So far they have had their walls plastered and painted, and a security system installed. They should be having a new toilet installed soon and with some money donated, even a new kitchen. They even found assistance from the Community Chest Fund who donated a table and a wardrobe.

Before the security system was installed people used to knock on the couple’s door in the dead of the night, just to “scare us” as Mario recalls. He insists they were not children but adults.

To help keep the house clean, Mario and Therese used to employ cleaners with their own money, however as Mario says with despair they all took advantage of their disabilities and never cleaned properly.

Mario and Therese fondly recall of the time they met when they were both residents in one of Fr Ang Seychell’s homes. Mario says he had no intention of getting together with Therese at the time, especially because Therese left the home before him. Three years later Mario went to live back in his home in Zejtun and thought “I wonder whatever happened to Therese.”

Mario then asked around as to where Therese was staying and once he found out he started visiting her every day. By this point, Therese fell in love with Mario so she asked him to move in with him. Mario sought advice from his brother who told him that it would be nice for him to have company. They then took the decision to move in together.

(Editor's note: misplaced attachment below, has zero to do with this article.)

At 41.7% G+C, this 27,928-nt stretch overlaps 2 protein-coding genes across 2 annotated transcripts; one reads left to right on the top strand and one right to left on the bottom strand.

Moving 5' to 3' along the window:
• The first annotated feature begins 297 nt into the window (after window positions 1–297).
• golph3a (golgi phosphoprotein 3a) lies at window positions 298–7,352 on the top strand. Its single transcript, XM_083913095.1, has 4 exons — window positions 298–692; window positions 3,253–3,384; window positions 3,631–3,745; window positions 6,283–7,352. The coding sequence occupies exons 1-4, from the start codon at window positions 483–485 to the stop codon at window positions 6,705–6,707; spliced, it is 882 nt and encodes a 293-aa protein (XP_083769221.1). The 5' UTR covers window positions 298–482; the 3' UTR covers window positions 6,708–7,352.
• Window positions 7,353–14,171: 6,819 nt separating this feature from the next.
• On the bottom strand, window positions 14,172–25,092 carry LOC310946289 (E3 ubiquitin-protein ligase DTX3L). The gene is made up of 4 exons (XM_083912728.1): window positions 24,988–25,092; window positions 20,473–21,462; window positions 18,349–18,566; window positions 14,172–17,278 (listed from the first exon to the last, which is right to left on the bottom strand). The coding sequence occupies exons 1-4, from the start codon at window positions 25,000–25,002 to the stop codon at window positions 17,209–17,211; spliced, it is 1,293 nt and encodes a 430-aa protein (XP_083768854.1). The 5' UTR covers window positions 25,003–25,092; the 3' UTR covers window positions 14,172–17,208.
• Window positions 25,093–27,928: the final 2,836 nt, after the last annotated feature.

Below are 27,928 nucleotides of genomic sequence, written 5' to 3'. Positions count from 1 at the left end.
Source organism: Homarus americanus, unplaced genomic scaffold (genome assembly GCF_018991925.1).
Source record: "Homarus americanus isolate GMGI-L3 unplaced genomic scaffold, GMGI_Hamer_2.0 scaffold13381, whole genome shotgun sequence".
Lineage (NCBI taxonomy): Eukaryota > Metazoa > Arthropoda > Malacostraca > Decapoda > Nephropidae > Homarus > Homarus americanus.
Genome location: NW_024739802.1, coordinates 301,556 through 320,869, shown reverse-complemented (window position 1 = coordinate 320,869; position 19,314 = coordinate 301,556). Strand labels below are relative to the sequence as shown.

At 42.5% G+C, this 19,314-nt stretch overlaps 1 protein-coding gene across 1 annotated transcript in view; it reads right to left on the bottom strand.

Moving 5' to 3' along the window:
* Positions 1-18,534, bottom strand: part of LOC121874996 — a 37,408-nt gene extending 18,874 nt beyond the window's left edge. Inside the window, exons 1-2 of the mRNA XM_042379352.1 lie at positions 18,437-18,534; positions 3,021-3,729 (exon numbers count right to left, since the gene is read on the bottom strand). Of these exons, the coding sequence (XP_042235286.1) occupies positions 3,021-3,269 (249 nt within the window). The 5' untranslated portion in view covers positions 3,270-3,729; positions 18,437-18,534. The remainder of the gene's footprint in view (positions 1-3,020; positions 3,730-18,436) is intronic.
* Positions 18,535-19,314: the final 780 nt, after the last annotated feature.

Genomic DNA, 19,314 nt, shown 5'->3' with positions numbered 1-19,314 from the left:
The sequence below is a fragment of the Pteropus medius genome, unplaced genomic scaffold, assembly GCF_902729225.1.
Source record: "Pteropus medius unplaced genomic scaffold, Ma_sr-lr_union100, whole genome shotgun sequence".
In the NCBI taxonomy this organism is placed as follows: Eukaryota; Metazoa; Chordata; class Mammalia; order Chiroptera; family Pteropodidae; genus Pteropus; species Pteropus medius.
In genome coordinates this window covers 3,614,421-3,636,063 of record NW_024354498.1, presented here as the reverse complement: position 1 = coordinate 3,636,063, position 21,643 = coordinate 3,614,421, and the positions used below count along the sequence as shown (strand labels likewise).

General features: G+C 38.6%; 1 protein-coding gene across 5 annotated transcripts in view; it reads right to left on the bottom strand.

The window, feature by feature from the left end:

This was the first time Therese had a stable family home saying that her mother had abandoned her when she was a child. Mario also adds that her missing eye, which is currently replaced with a glass one was probably caused by some sort of trauma Therese has no recollection of what happened to her eye. Unfortunately, as a result of her past, Therese has suffered from depression but says “despite everything I am still doing well.”

Today Therese is a happy, joyful person showing me all her clothes and telling me how she likes taking care of the way she looks. She even shows me one of her dresses which says “Don’t worry, be happy” which she tells me she will wear to the party Joan will help them host once their house is fixed up. She also spends time telling me a list of all the dishes she can cook, which she is very proud of. 

Mario and Therese spend their days at a centre for blind people and have recently started going to Dar Il-Kaptan. In the evenings they go to the village square to chat and meet people. Both of them have a passion for music especially 80s classics, which they spend most of the day listening to. Mario also receives a pen drive filled with Maltese romance novels every few day which he enjoys listening to.

After several hours chatting away to this lovely couple I make my way out and Therese comes up to me and gives me a big hug and a kiss on my cheek. She thanks me several times for having visited whilst Mario gives me a tap on my back. So much adversity, yet so much courage, Mario and Therese are the true definitions of love and patience that every couple should aspire to.